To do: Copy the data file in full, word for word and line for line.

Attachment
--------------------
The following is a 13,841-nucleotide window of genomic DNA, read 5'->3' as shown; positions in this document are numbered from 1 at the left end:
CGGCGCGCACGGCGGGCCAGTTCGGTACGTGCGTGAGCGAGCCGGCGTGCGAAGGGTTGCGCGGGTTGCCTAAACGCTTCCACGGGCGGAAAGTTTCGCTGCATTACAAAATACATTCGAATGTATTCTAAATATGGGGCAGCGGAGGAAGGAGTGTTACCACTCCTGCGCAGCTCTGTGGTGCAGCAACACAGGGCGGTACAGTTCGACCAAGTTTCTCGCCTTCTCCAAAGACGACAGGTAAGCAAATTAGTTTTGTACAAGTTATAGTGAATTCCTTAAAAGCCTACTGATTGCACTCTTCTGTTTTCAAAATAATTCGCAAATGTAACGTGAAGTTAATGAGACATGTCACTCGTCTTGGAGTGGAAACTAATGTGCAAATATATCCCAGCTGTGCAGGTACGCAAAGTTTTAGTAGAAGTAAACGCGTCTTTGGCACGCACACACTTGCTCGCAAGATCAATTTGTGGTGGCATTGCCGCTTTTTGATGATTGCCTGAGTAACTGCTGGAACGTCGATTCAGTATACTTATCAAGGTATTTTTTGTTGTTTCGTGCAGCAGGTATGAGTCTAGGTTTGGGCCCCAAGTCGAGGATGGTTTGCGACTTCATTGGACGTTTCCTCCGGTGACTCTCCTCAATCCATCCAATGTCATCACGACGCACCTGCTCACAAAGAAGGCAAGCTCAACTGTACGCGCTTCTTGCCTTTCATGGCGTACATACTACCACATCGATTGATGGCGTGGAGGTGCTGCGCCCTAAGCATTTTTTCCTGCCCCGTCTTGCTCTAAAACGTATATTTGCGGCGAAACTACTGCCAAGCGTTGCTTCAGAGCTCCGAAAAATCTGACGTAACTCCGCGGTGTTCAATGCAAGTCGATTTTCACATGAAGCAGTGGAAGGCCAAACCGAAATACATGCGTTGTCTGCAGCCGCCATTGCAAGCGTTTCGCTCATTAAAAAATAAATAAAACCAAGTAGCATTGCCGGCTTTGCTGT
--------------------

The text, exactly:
The following is a 13,841-nucleotide window of genomic DNA, read 5'->3' as shown; positions in this document are numbered from 1 at the left end:
CGGCGCGCACGGCGGGCCAGTTCGGTACGTGCGTGAGCGAGCCGGCGTGCGAAGGGTTGCGCGGGTTGCCTAAACGCTTCCACGGGCGGAAAGTTTCGCTGCATTACAAAATACATTCGAATGTATTCTAAATATGGGGCAGCGGAGGAAGGAGTGTTACCACTCCTGCGCAGCTCTGTGGTGCAGCAACACAGGGCGGTACAGTTCGACCAAGTTTCTCGCCTTCTCCAAAGACGACAGGTAAGCAAATTAGTTTTGTACAAGTTATAGTGAATTCCTTAAAAGCCTACTGATTGCACTCTTCTGTTTTCAAAATAATTCGCAAATGTAACGTGAAGTTAATGAGACATGTCACTCGTCTTGGAGTGGAAACTAATGTGCAAATATATCCCAGCTGTGCAGGTACGCAAAGTTTTAGTAGAAGTAAACGCGTCTTTGGCACGCACACACTTGCTCGCAAGATCAATTTGTGGTGGCATTGCCGCTTTTTGATGATTGCCTGAGTAACTGCTGGAACGTCGATTCAGTATACTTATCAAGGTATTTTTTGTTGTTTCGTGCAGCAGGTATGAGTCTAGGTTTGGGCCCCAAGTCGAGGATGGTTTGCGACTTCATTGGACGTTTCCTCCGGTGACTCTCCTCAATCCATCCAATGTCATCACGACGCACCTGCTCACAAAGAAGGCAAGCTCAACTGTACGCGCTTCTTGCCTTTCATGGCGTACATACTACCACATCGATTGATGGCGTGGAGGTGCTGCGCCCTAAGCATTTTTTCCTGCCCCGTCTTGCTCTAAAACGTATATTTGCGGCGAAACTACTGCCAAGCGTTGCTTCAGAGCTCCGAAAAATCTGACGTAACTCCGCGGTGTTCAATGCAAGTCGATTTTCACATGAAGCAGTGGAAGGCCAAACCGAAATACATGCGTTGTCTGCAGCCGCCATTGCAAGCGTTTCGCTCATTAAAAAATAAATAAAACCAAGTAGCATTGCCGGCTTTGCTGT